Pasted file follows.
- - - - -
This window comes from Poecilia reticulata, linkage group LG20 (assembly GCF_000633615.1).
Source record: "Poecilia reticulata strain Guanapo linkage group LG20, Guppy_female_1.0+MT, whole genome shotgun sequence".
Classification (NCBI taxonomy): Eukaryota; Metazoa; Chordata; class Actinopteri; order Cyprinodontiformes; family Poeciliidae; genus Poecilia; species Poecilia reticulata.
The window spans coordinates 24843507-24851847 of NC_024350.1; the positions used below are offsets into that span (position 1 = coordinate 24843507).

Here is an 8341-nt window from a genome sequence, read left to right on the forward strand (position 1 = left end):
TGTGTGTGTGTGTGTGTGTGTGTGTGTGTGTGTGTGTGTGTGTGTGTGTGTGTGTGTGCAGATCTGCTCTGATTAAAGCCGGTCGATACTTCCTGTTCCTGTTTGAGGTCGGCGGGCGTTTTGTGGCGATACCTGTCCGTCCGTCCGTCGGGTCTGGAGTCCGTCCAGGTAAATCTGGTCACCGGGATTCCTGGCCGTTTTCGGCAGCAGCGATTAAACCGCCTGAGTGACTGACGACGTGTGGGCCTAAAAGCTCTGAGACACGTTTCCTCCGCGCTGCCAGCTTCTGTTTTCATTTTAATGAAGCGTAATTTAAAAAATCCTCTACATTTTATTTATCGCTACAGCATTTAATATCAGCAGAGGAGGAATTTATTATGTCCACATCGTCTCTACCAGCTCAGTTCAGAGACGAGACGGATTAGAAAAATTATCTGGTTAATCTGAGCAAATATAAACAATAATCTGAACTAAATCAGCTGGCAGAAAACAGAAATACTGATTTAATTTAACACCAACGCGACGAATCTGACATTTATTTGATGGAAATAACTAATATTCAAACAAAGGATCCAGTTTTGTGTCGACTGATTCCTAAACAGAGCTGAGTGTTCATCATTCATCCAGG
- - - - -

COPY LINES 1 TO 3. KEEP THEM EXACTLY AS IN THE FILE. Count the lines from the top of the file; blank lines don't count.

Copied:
This window comes from Poecilia reticulata, linkage group LG20 (assembly GCF_000633615.1).
Source record: "Poecilia reticulata strain Guanapo linkage group LG20, Guppy_female_1.0+MT, whole genome shotgun sequence".
Classification (NCBI taxonomy): Eukaryota; Metazoa; Chordata; class Actinopteri; order Cyprinodontiformes; family Poeciliidae; genus Poecilia; species Poecilia reticulata.